Costus osae 

Scope: Global
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Taxonomy [top]

Kingdom Phylum Class Order Family
Plantae Tracheophyta Liliopsida Zingiberales Costaceae

Scientific Name: Costus osae Maas & H.Maas
Taxonomic Source(s): The Plant List. 2013. The Plant List Version 1.1. Available at: (Accessed: 29/9/2013).
Taxonomic Notes: Costus osae was described by Paul and Hiltje Maas in 1997. It is easily identified by the broad felty leaves and bright red appendaged bracts with red flowers. Identification can be confirmed by dissecting the inflorescence and checking the bracteoles which are two-keeled (bicarinate) instead of the usual single keeled canoe shape of the bracteoles of other Costus species. Within the genus, the only other species with this character is Costus ricus Maas and H. Maas.

This species is a wild relative of cultivated ornamental ‘spiral gingers’, such as Hellenia speciosa (J.Koenig) Govaerts, comb. nov.  (Crepe Ginger) (formerly Costus speciosus Koen ex. Retz.), C. scaber Ruiz & Pav. (Indian Head Ginger), C. comosus (Jacq.) Roscoe (Red Tower Ginger), C. woodsonii Maas (French Kiss), and C. productus Gleason ex Maas (Orange Tulip Ginger).

Assessment Information [top]

Red List Category & Criteria: Vulnerable D1 ver 3.1
Year Published: 2015
Date Assessed: 2015-07-22
Assessor(s): Skinner, D.
Reviewer(s): Magos Brehm, J.
Contributor(s): Magos Brehm, J.
Costus osae is endemic to a small area in the Golfo Dulce region of Costa Rica. It is found in a very specific habitat of rocky areas along creeks and parts of its current area of occupancy are unprotected and subject to disturbance. Some subpopulations are inferred to be declining but there appear to be sufficient stable subpopulations in protected areas so this species is assessed as Vulnerable based solely on the population estimate of less than 1,000 mature individuals.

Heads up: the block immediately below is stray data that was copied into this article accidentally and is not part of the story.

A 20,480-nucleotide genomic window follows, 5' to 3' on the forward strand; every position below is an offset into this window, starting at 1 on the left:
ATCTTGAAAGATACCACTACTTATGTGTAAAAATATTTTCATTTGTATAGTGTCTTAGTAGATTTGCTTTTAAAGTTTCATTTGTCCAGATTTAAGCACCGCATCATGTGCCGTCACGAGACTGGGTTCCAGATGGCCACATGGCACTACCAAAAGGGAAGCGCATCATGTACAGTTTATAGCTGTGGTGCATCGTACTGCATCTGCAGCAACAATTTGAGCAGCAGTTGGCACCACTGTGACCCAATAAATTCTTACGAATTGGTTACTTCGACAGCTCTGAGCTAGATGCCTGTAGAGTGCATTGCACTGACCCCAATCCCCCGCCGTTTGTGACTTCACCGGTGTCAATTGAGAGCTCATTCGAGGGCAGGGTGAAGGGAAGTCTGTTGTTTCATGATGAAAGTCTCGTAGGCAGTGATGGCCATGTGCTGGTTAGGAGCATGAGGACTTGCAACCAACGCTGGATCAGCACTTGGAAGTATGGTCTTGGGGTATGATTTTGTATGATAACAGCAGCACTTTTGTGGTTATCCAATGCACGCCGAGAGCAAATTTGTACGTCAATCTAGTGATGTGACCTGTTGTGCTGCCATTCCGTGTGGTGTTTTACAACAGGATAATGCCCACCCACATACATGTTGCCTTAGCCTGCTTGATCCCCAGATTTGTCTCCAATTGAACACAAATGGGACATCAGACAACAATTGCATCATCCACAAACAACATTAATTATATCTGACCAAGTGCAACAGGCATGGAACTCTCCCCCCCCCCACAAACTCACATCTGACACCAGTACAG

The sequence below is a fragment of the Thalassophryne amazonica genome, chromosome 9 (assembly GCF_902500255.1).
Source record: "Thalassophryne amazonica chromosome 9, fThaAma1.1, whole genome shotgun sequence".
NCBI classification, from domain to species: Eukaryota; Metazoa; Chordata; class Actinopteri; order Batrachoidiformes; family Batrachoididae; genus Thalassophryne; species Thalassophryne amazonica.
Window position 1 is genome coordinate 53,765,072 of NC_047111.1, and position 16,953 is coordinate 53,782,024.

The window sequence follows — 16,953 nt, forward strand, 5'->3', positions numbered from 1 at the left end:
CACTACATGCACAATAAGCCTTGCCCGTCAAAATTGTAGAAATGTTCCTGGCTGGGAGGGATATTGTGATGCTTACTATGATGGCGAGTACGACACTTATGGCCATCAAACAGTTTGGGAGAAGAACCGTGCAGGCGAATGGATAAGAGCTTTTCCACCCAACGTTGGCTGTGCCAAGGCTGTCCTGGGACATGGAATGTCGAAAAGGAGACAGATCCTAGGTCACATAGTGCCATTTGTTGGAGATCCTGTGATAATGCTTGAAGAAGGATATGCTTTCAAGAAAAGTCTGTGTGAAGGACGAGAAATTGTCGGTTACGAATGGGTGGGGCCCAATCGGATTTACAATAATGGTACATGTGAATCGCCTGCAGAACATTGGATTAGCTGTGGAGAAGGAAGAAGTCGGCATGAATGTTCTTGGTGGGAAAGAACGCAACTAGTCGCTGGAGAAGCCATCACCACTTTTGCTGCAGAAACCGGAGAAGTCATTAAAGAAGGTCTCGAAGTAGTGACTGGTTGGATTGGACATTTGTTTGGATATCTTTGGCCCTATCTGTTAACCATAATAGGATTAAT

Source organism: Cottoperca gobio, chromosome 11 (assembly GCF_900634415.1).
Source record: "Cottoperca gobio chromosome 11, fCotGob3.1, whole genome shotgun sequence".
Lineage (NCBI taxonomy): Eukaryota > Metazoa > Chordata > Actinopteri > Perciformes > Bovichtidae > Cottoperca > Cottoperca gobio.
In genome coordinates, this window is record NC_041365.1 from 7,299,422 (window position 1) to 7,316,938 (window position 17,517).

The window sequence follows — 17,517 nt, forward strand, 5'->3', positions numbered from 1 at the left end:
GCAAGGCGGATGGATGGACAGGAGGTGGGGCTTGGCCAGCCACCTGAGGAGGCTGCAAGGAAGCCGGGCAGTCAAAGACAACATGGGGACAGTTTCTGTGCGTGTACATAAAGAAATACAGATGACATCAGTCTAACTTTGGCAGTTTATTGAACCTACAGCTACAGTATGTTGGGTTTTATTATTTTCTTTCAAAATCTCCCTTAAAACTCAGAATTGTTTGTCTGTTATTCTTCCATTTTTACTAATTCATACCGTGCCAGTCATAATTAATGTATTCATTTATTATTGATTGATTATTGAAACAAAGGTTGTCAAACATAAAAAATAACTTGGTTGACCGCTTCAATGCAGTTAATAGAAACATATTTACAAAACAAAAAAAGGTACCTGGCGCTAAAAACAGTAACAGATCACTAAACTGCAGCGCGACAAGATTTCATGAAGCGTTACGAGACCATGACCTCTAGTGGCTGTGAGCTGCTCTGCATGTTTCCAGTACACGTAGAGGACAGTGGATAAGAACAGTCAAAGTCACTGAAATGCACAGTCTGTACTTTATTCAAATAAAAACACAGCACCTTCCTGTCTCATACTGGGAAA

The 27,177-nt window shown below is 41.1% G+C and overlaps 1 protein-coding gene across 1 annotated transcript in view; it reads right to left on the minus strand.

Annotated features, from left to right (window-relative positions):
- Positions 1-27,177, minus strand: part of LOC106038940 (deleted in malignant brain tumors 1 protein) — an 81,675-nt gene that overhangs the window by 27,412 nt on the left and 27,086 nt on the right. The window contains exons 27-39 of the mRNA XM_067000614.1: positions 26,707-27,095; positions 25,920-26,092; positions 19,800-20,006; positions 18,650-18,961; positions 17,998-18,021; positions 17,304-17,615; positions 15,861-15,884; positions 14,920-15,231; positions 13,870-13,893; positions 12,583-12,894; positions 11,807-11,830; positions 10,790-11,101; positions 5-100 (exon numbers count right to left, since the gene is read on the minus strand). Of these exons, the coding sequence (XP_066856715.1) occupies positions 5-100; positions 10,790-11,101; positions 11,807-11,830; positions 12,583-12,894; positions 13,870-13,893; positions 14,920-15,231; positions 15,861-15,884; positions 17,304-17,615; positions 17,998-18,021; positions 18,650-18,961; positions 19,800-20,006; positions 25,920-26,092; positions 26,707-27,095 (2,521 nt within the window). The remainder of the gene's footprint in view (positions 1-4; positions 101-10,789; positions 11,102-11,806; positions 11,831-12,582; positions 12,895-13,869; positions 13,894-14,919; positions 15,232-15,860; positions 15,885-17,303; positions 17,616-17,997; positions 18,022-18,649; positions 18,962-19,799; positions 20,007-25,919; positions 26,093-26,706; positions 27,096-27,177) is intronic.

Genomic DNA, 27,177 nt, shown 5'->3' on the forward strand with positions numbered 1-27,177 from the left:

Geographic Range [top]

Range Description:Costus osae is endemic to the area near the Osa Peninsula in southeastern Costa Rica. It is found mostly in two areas, in the northern part of the peninsula between Rancho Quemado and Rincon, and in the forests to the north of  the town of Golfito across the Golfo Dulce. It is found in rocky terrain along the banks of creeks and rivers at altitudes ranging normally from 50 to 400 m asl. One anomalous collection record at 900 m asl, to the east of the predominant range of this species is accepted and included in the data.

The extent of occurrence (EOO) calculates to 544 km2 using GeoCAT to draw a polygon around the sites of the collection records. The area of occupancy (AOO) calculates to 215 km2 using the auto-value in GeoCAT to create cells about 4.9 km wide around the collection sites. GeoCat 4.9 km automatic grid size was used to create an inferred AOO based on knowledge of the habitats and protected areas within the EOO where there is a very high likelihood of presence at other sites beyond the recorded sites.

Countries occurrence:
Costa Rica (Costa Rica (mainland))
Additional data:
Estimated area of occupancy (AOO) - km2:215Continuing decline in area of occupancy (AOO):Yes
Estimated extent of occurrence (EOO) - km2:544
Continuing decline in extent of occurrence (EOO):Unknown
Lower elevation limit (metres):50
Upper elevation limit (metres):900